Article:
"Love is self-giving for the benefit of others and in God’s case the ‘others’ were those who had rebelled against him. The proof of genuine love is not merely a feeling; it is an action....We tend to think of love in emotional terms, but the New Testament concept of love is more focused on active self-giving. And the greater the cost of that self-giving, the greater the love. It was on the night before his crucifixion that Jesus said to his disciples, ‘Greater love has no one than this: to lay down one’s life for one’s friends’ (John 15:13). Because there never has been, nor could be, a greater cost than that endured by Father and Son on Calvary, this is what defines for all time the true nature of love—and the true character of God. Pastor and Bible teacher Paul Rees said: ‘The cross does not so much reveal God’s infinite intellect as it reveals his heart.’ Someone else has said, ‘On the Mount of Beatitudes Christ opened his mouth and taught the people: on the mount of Calvary he opened his heart and showed [it to] the people.’"
The crucifixion of Jesus happened "once for all." (Hebrews 10:10) It happened at a certain time and at a certain place, the place perhaps enshrined now in the Church of the Holy Sepulcher. But the reality of the Cross also has now transcended time and place. That reality is the love of God "in cruciform" which transcends time and place and so is available everywhere.
The Second Day: Holy Saturday
Yet how do we know that the love of God shown in Christ on the Cross has not come to an end when Christ died on the Cross and was then buried in a tomb? That Christ died and was buried is remembered on the Second Day of the Three Holy Days we are celebrating. This Second Day is often overlooked because there is no liturgical celebration for this day except some of the prayer of the Liturgy of Hours (for example, in our parish there is celebrated Morning Prayer on Holy Saturday).
Spiritual author Christine Valters Paintner writes:
"Before we rush to resurrection we must dwell fully in the space of unknowing, of holding death and life in tension with each other, to experience that liminal place so that we become familiar with its landscape and one day might accompany others who find themselves there and similarly disoriented. The wisdom of the Triduum is that we must be fully present to both the starkness of Friday and to the Saturday space between, before we can really experience the resurrection. We must know the terrible experience of loss wrought again and again in our world so that when the promise of new life dawns we can let it enter into us fully in the space carved by loss."
For me, Holy Saturday represents the aftermath of suffering and death before grief is finished and something new emerges from the ashes or grave of our experience. It is waiting for comfort, healing, new purpose. For we who believe in Christ, it is waiting for his Resurrection. Many people live in this "in between" place at one time or another. It is, then, waiting outside the Tomb.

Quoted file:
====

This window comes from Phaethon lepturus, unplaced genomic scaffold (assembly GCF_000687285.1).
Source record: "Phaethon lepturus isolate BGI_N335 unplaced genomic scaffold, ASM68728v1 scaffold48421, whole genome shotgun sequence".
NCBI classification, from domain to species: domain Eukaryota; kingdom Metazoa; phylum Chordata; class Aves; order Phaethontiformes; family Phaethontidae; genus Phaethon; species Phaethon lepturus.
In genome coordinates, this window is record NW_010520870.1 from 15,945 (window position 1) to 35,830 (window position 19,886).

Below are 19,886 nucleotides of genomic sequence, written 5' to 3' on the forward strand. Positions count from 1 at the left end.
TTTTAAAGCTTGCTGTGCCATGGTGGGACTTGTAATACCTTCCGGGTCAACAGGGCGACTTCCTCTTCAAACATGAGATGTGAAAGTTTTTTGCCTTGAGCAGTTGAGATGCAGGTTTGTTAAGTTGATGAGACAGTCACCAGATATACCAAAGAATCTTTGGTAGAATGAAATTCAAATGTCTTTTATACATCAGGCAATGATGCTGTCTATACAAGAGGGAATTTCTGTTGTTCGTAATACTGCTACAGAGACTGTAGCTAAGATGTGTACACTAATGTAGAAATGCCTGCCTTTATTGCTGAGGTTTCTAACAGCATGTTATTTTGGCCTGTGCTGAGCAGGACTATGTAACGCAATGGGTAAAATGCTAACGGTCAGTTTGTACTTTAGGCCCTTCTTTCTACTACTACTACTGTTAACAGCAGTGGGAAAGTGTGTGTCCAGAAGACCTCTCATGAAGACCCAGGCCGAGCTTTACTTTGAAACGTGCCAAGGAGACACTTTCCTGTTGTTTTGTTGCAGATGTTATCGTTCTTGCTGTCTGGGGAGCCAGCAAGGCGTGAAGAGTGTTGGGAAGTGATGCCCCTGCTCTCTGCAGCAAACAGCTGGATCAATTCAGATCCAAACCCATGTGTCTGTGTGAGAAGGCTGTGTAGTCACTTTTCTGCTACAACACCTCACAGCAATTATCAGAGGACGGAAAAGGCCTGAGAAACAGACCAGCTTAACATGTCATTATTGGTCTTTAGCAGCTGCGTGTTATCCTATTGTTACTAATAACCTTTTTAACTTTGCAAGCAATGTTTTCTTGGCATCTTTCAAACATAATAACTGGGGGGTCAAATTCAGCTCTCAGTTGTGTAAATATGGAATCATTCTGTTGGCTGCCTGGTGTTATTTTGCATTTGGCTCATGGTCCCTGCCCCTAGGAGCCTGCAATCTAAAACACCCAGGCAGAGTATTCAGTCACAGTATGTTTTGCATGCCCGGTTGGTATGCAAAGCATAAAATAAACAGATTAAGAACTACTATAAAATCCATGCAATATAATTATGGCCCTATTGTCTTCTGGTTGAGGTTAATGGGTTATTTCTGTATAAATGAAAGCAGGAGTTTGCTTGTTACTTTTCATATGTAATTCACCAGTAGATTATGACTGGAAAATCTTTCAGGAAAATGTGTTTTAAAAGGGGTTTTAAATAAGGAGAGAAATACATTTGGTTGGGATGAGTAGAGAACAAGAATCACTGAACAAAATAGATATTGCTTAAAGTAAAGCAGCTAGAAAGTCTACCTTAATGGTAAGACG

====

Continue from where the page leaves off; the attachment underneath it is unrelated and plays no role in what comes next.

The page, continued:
Holy Saturday is waiting to be lifted up again. Without this hope and trust, we would despair.
I have faith that this waiting "in between" death and life will lead to the Passover Mystery of Christ who passed from death to life and that it will become a reality in my life and in the lives of those I serve. I have faith because I have experienced it so often in my own life and have seen it in the lives of others where I thought grief and suffering would crush them.
The Third Day: The Easter Vigil and Easter Sunday
At the summit of the Triduum and the holy Mountain of Easter is the Resurrection represented by the Empty Tomb. ("But at daybreak on the first day of the week [the women] took the spices they had prepared and went to the tomb. They found the stone rolled away from the tomb; but when they entered, they did not find the body of the Lord Jesus." Luke 24:1-3 proclaimed at the Easter Vigil)
The Resurrection tells us that the sacrificial love which Christ showed us on the Cross is not defeated by the violence, seeming failure, and death inflicted by the Cross. If Jesus had not risen from the Tomb, it would have appeared that death was stronger than this love. But Christ is Risen and this is what makes all the difference in the world. So we are not exempt from suffering in this world, just as Jesus was not exempt but shared our sufferings and still does. Like him we have our crucifixions and Holy Saturdays–the Resurrection does not take these away but assures us that love will lift us up and renew us in Christ. There is no Cross without the Resurrection and there is no Resurrection without the Cross.

Like a story that comes to the end and yet returns to the beginning, the Cross and Resurrection, this Passover Mystery of Christ’s Dying and Rising, always brings us back to the Upper Room again. That is to say, we remember and we have made present to us the Crucified yet Risen Christ in the Eucharist he gave to us to celebrate in the Upper Room. May we always return and ascend to that Upper Room, lift up the Cross of Christ and receive the Risen Jesus who will lift us up from the Tomb and fill our emptiness with unending, life changing, and victorious love!
The Third Day
The immovable stone tossed aside,
The collapsed linens,
The blinding angel and the chalky guards:
All today like an old wood-cut.
The earthquake on the third day,
The awakened sleeper,
The ubiquitous stranger, gardener, fisherman:
Faded frescoes from a buried world.
Retell, renew the event
In these planetary years,
For we were there and he is here:
It is always the third day.
Our world-prison is split;
An elder charity
Breaks through these modern fates.
Publish it by Telstar,
Diffuse it by mundo vision.
He passes through the shattered concrete slabs,
The vaporized vanadium vaults,
The twisted barbed-wire trestles.
A charity coeval with the suns
Dispels the deep obsessions of the age
And opens heart-room in our sterile dream:
A new space within space to celebrate
With mobiles and new choreographies,
A new time within time to set to music.
— Amos Niven Wilder